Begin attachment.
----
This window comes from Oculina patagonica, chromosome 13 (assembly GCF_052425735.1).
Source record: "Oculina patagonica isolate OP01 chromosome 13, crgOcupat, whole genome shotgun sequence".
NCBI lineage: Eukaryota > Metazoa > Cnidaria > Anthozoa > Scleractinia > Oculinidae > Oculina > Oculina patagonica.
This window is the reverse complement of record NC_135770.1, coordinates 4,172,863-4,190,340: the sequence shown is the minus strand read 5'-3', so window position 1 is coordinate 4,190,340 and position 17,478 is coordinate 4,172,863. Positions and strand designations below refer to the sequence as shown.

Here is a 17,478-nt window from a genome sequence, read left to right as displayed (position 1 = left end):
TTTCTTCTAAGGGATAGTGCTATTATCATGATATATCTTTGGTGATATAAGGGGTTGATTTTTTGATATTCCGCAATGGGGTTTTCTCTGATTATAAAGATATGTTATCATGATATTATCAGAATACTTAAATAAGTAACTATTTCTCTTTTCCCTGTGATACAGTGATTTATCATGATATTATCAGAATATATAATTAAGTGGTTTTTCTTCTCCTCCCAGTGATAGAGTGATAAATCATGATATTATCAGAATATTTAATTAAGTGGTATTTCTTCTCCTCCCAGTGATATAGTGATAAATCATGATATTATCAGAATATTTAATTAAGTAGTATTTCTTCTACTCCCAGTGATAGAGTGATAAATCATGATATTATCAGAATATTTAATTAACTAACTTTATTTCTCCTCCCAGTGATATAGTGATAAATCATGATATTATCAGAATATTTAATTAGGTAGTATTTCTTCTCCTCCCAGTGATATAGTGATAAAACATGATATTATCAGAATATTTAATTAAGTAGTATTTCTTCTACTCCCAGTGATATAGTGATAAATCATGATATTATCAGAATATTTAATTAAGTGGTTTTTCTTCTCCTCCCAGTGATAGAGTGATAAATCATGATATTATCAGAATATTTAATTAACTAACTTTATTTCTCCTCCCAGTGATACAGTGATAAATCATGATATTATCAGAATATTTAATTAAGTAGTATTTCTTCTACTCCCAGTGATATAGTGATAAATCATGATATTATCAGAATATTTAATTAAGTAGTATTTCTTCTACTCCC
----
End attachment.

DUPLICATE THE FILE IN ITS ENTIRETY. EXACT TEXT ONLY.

This window comes from Oculina patagonica, chromosome 13 (assembly GCF_052425735.1).
Source record: "Oculina patagonica isolate OP01 chromosome 13, crgOcupat, whole genome shotgun sequence".
NCBI lineage: Eukaryota > Metazoa > Cnidaria > Anthozoa > Scleractinia > Oculinidae > Oculina > Oculina patagonica.
This window is the reverse complement of record NC_135770.1, coordinates 4,172,863-4,190,340: the sequence shown is the minus strand read 5'-3', so window position 1 is coordinate 4,190,340 and position 17,478 is coordinate 4,172,863. Positions and strand designations below refer to the sequence as shown.

Here is a 17,478-nt window from a genome sequence, read left to right as displayed (position 1 = left end):
TTTCTTCTAAGGGATAGTGCTATTATCATGATATATCTTTGGTGATATAAGGGGTTGATTTTTTGATATTCCGCAATGGGGTTTTCTCTGATTATAAAGATATGTTATCATGATATTATCAGAATACTTAAATAAGTAACTATTTCTCTTTTCCCTGTGATACAGTGATTTATCATGATATTATCAGAATATATAATTAAGTGGTTTTTCTTCTCCTCCCAGTGATAGAGTGATAAATCATGATATTATCAGAATATTTAATTAAGTGGTATTTCTTCTCCTCCCAGTGATATAGTGATAAATCATGATATTATCAGAATATTTAATTAAGTAGTATTTCTTCTACTCCCAGTGATAGAGTGATAAATCATGATATTATCAGAATATTTAATTAACTAACTTTATTTCTCCTCCCAGTGATATAGTGATAAATCATGATATTATCAGAATATTTAATTAGGTAGTATTTCTTCTCCTCCCAGTGATATAGTGATAAAACATGATATTATCAGAATATTTAATTAAGTAGTATTTCTTCTACTCCCAGTGATATAGTGATAAATCATGATATTATCAGAATATTTAATTAAGTGGTTTTTCTTCTCCTCCCAGTGATAGAGTGATAAATCATGATATTATCAGAATATTTAATTAACTAACTTTATTTCTCCTCCCAGTGATACAGTGATAAATCATGATATTATCAGAATATTTAATTAAGTAGTATTTCTTCTACTCCCAGTGATATAGTGATAAATCATGATATTATCAGAATATTTAATTAAGTAGTATTTCTTCTACTCCC